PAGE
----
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This is a modest, concise treatise, written with a simplicity of style and a conservatism that is pleasing. The authors state that they have deliberately avoided any temptation to empiricisin and enthusiasm. The material for the book was drawn from the extensive experience of the collaborators, who served in a large war pension hospital in England, as well as from critical observation in private practice. The book describes principally the use of ultraviolet radiation in the authors' own practice. The subject matter is logically arranged and simply presented, and the theoretical portion, that dealing with the chemical and biologic factors of radiant energy, is well substantiated by authentic laboratory findings. The mechanical construction of ultraviolet emanation apparatus is broadly dealt with and the relative merits of the mercury vapor lamps versus the carbon arc or impregnated tungsten carbon is intelligently discussed, the tungsten carbon lamp being assigned a place of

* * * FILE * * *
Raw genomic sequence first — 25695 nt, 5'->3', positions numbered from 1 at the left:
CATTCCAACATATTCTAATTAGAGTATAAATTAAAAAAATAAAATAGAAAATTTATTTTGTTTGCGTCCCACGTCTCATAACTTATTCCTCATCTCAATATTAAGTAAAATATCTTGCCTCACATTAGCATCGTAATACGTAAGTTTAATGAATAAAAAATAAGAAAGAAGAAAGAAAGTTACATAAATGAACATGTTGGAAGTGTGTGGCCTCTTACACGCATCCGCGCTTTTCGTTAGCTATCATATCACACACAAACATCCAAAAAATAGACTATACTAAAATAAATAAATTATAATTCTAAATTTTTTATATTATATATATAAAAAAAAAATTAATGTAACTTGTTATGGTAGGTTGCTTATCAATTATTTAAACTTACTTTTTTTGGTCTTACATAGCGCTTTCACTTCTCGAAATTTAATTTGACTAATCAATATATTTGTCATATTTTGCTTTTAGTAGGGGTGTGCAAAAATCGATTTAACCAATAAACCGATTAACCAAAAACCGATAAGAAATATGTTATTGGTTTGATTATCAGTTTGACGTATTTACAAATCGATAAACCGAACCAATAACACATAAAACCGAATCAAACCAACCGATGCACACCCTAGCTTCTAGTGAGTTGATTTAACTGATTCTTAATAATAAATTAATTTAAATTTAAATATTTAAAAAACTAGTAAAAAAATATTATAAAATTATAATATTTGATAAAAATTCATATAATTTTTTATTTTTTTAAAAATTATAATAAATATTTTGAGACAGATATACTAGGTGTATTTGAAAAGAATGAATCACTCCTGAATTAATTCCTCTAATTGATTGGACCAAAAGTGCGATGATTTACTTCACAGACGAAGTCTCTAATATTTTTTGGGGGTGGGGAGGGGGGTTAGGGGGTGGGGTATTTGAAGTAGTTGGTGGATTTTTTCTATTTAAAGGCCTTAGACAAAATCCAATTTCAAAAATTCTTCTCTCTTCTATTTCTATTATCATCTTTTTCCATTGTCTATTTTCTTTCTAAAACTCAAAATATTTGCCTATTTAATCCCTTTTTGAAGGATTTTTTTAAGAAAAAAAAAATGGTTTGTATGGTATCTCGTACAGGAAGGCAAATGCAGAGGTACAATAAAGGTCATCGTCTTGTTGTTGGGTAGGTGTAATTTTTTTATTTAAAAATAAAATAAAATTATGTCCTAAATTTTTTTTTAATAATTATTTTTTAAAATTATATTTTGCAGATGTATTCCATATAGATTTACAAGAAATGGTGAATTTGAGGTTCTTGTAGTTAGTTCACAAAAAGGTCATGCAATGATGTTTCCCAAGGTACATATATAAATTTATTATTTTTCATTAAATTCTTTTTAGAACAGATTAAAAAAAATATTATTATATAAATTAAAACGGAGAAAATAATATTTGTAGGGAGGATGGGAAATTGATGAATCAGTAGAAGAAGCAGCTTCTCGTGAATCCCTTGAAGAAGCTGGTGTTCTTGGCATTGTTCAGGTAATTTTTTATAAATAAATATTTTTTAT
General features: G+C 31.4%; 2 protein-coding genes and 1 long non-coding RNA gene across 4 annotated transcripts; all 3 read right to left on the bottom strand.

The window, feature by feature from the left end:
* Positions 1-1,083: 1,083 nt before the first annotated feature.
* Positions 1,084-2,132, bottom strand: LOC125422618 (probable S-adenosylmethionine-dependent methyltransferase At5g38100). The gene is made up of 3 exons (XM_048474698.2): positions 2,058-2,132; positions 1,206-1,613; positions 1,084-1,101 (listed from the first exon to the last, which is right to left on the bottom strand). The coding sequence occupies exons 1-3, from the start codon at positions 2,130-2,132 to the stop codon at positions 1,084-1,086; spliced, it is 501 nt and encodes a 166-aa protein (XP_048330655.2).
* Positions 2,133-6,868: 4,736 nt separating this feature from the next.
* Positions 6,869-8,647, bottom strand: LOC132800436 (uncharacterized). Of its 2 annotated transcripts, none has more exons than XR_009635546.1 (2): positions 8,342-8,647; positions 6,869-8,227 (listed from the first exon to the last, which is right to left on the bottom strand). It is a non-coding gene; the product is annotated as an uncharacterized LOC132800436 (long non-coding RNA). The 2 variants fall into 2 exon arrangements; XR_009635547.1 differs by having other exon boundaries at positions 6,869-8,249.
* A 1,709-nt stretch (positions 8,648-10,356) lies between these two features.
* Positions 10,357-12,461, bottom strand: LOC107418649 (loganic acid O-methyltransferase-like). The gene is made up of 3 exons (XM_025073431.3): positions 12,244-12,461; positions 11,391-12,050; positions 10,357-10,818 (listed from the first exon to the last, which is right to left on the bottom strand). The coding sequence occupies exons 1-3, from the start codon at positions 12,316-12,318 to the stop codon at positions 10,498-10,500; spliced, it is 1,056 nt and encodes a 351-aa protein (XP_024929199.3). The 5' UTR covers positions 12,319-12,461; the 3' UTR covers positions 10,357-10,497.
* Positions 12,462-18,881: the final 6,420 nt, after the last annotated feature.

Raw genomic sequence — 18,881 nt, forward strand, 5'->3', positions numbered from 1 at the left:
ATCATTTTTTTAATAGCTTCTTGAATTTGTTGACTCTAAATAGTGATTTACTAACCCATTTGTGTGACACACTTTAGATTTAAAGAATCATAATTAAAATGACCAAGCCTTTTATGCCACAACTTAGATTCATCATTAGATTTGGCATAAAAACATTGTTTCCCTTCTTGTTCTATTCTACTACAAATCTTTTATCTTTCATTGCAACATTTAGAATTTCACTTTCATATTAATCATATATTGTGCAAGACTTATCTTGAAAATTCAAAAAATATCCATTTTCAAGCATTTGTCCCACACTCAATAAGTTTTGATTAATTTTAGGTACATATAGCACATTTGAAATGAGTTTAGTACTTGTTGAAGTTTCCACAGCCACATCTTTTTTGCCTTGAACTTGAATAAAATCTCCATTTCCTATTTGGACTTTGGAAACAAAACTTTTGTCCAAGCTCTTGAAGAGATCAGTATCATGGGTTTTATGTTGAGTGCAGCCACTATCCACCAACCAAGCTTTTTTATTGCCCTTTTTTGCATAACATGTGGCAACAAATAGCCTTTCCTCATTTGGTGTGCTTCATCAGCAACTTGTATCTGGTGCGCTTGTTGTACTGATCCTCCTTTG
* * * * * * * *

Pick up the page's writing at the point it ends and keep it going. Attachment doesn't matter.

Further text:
Ultra-Violet Radiation and Actinotherapy.. JAMA. 1926;86(8):575. doi:10.1001/jama.1926.02670340053037
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